Russian oil exports hit their highest level in April compared to any other month after it invaded Ukraine in February 2022, according to the International Energy Agency (IEA).
Russia exported an average of 8.3 million barrels of oil a day in April, an increase of 50,000 daily barrels compared to March.
Oil exports from Russia dropped to a low of 7.4 million barrels per day post-invasion, with sanctions taking a toll on its trade.
The rise corresponds to Russia’s increased effort to seek markets in countries that are yet to impose sanctions over the Ukraine war, according to the IEA monthly report.
The report also noted that despite the rise in exports, Russia has struggled to make more money.
Although Russia has managed to steadily increase the volume of its oil exports, revenue has not mirrored it.
Moscow’s oil exports earned 13.9 million euros – up from the previous month – yet made close to 6 million less than in June 2022. 700,000 additional barrels were exported in April compared to June of last year.
This has led to speculations that Russia might be exporting its oil at discounted prices.
Russia’s market shift towards the east
Some 80% of the Russian oil exports in April went to India and China, representative of the trend documented by IEA monthly reports.
According to a report by BBC, India’s oil imports have jumped tenfold, reaching 2.2 million barrels per day in April from the pre-invasion average of 0.2 million barrels per day.
India is the world’s third-largest importer of oil.
At the same time, EU oil imports have plummeted. They were stable at 0.6 million barrels a day for the third month running in April, amid repeated rounds of sanctions on Russia.
The EU’s first round of sanctions on Russian crude came into effect in December 2022, while the second relating to refined petroleum was actualised this February.
There is a temporary exception for imports of crude oil by pipeline into the EU states that are overly dependent on Russian oil supplies.
Is the sanctioned Russian oil coming back to the EU?
India has defended its oil purchases, claiming it cannot pay for more expensive energy imports from countries beyond Russia with millions living in poverty.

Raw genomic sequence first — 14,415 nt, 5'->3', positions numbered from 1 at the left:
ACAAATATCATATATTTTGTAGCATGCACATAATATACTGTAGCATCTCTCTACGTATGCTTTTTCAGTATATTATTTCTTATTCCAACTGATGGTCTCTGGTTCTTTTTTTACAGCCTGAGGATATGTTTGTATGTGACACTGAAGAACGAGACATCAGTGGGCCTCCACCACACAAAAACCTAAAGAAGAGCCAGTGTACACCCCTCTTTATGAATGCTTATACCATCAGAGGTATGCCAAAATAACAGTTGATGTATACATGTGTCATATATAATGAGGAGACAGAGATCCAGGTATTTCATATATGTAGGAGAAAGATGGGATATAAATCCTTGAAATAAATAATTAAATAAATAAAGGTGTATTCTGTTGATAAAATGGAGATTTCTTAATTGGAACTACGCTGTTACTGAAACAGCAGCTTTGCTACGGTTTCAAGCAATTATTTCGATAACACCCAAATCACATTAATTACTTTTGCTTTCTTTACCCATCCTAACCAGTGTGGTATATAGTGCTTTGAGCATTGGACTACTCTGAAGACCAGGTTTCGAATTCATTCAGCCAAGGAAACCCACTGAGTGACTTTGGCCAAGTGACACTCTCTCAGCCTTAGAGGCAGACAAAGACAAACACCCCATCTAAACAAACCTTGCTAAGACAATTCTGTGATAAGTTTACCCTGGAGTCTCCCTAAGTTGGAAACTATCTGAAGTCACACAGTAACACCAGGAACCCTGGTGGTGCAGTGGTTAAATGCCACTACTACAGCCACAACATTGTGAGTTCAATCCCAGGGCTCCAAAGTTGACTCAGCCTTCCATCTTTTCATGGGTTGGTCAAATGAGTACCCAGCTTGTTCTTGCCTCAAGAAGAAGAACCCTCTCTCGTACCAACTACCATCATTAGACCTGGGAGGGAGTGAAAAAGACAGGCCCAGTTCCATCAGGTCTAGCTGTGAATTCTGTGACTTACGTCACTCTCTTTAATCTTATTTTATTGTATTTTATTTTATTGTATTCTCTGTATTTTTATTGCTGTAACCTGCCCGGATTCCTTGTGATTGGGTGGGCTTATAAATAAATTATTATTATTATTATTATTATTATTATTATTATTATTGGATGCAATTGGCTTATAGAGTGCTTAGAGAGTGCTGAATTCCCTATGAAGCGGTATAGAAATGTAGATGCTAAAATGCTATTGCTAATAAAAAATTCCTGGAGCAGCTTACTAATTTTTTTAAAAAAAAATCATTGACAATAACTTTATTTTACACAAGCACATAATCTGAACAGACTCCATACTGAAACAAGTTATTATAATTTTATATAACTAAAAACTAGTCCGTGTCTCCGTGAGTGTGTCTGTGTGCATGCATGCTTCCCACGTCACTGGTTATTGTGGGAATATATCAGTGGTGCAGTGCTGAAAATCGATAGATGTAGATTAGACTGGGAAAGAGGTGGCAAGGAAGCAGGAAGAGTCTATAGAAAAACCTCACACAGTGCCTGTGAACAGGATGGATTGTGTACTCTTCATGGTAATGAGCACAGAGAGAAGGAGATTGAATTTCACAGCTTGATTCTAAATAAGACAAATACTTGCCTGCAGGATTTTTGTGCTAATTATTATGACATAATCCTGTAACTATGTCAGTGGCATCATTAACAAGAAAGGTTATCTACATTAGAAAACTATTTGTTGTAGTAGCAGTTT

However, the increase in Russian exports has attracted criticism, with the South Asian country accused of helping Moscow evade European sanctions.
EU’s foreign policy chief Josep Borrell recently claimed Indian firms have been buying Russian oil and selling the refined product.
“It’s normal that India buys Russian oil,” Borrell said in an interview with FT. “But if they use that in order to be a centre where Russian oil is being refined and by-products are being sold to us . . . we have to act.”
Despite importing more oil from Russia, Indian exports have continued to fluctuate, which according to the Bank of Baroda, is due to increased domestic consumption.
Borrell, however, implied that India is selling “because someone is buying”. And that the EU should keep a check on buyers.
India’s major exporting markets include a handful of EU member states, including the Netherlands, Germany, Italy, and France, according to India’s Ministry of Commerce and Industry.
Indian foreign minister S Jaishankar recently reacted to Borrell’s statement, urging the EU to reflect on its own rules.
“Look at EU Council regulations, Russian crude is substantially transformed in the third country and not treated as Russian anymore,” Jaishankar replied. “I would urge you to look at Council’s Regulation.”
He further added India and Russia are committed to increasing trade, and in no way can the imports be looked at as a “direct way of funding the war.”